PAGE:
Folding paper is a seemingly simple act that requires planning, bimanual coordination, and manual strength and control to produce specific forces. Although paper folding has been used as an assessment tool and as a way to promote spatial skills, this study represents the first attempt to document when paper folding emerges across early childhood. Seventy-seven children (ages 18 months to 7 years) and an adult reference group (24 college-aged adults) completed three pre-specified folds on a single piece of paper. Dependent variables included whether children attempted each fold and, if so, the accuracy of each fold. Grip strength, pinch strength, and developmental level were examined as potential correlates of paper folding. The results demonstrated that paper folding emerges as early as 27 months of age but becomes more accurate with age. At least 50% of children between 4 and 5.5 years of age completed folds. Additionally, children with more age-appropriate problem-solving skills attempted more folds, independent of age. These findings provide a descriptive framework for the ages at which paper folding emerges and suggest that paper-folding interventions could be implemented at even earlier ages than what previously has been examined.
Brittany G. Travers, Heather L. Kirkorian, Matthew J. Jiang, Koeun Choi, Karl S. Rosengren, Porter Pavalko, and Paul Jobin
Sebastien Racinais, Julien D. Périard, Julien Piscione, Pitre C. Bourdon, Scott Cocking, Mohammed Ihsan, Mathieu Lacome, David Nichols, Nathan Townsend, Gavin Travers, Mathew G. Wilson, and Olivier Girard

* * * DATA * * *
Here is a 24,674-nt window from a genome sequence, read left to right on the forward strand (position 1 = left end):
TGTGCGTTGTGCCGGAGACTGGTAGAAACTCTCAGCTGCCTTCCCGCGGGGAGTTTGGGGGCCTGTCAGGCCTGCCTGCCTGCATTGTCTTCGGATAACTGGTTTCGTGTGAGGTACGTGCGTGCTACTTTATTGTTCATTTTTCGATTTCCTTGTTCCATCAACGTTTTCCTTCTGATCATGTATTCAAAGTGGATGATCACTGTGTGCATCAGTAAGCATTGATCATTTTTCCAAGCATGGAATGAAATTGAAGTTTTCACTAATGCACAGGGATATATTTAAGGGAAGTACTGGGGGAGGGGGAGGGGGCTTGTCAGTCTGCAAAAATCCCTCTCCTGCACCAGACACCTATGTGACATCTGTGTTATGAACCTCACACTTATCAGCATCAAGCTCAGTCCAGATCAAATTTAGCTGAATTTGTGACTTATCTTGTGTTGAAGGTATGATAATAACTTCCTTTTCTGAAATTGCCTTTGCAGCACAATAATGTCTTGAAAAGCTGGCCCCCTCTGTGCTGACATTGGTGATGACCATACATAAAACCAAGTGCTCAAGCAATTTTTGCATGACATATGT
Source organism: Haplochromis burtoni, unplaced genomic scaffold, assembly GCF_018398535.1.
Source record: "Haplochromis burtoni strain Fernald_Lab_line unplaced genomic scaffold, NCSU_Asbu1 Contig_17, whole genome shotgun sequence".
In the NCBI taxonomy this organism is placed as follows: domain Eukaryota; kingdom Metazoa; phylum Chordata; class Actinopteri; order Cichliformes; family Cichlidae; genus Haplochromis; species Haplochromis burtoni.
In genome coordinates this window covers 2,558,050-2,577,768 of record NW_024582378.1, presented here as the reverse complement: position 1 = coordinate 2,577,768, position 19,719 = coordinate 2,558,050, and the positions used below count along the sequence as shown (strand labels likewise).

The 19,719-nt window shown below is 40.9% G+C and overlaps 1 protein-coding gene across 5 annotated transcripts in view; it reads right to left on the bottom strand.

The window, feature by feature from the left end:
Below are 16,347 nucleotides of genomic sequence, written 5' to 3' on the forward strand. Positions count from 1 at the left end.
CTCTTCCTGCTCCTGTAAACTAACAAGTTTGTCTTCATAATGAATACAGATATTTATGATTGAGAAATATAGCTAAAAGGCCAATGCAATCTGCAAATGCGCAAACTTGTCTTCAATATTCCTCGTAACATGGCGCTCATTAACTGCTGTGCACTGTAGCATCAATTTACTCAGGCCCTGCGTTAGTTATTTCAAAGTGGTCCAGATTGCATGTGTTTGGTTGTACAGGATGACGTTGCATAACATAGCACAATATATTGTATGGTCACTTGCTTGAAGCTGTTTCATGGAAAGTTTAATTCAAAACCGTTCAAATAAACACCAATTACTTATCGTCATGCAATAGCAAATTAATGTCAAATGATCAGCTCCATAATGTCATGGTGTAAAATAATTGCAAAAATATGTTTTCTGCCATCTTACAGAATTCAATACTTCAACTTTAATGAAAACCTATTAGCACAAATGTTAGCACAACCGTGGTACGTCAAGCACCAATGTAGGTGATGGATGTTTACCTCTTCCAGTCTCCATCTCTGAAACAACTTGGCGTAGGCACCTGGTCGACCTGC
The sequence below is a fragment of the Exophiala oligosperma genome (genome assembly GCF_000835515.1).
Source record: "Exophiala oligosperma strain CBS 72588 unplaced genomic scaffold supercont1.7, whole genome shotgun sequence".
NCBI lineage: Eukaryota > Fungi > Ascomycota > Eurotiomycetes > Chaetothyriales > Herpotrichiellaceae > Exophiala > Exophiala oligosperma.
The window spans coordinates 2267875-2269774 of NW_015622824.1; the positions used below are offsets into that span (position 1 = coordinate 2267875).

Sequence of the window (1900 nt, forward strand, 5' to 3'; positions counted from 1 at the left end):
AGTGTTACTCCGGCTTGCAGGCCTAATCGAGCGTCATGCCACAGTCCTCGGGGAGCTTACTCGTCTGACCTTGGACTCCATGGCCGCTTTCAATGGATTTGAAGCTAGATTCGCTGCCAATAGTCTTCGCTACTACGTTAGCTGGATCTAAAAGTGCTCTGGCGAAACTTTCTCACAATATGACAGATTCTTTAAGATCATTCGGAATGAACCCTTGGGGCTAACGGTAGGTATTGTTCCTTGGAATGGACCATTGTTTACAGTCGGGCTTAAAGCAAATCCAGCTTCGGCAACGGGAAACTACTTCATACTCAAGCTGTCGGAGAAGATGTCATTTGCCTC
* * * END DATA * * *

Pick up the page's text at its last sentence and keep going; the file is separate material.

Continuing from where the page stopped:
Purpose: To investigate whether including heat and altitude exposures during an elite team-sport training camp induces similar or greater performance benefits. Methods: The study assessed 56 elite male rugby players for maximal oxygen uptake, repeated-sprint cycling, and Yo-Yo intermittent recovery level 2 (Yo-Yo) before and after a 2-week training camp, which included 5 endurance and 5 repeated-sprint cycling sessions in addition to daily rugby training. Players were separated into 4 groups: (1) control (all sessions in temperate conditions at sea level), (2) heat training (endurance sessions in the heat), (3) altitude (repeated-sprint sessions and sleeping in hypoxia), and (4) combined heat and altitude (endurance in the heat, repeated sprints, and sleeping in hypoxia). Results: Training increased maximal oxygen uptake (4% [10%], P = .017), maximal aerobic power (9% [8%], P < .001), and repeated-sprint peak (5% [10%], P = .004) and average power (12% [14%], P < .001) independent of training conditions. Yo-Yo distance increased (16% [17%], P < .001) but not in the altitude group (P = .562). Training in heat lowered core temperature and increased sweat rate during a heat-response test (P < .05). Conclusion: A 2-week intensified training camp improved maximal oxygen uptake, repeated-sprint ability, and aerobic performance in elite rugby players. Adding heat and/or altitude did not further enhance physical performance, and altitude appears to have been detrimental to improving Yo-Yo.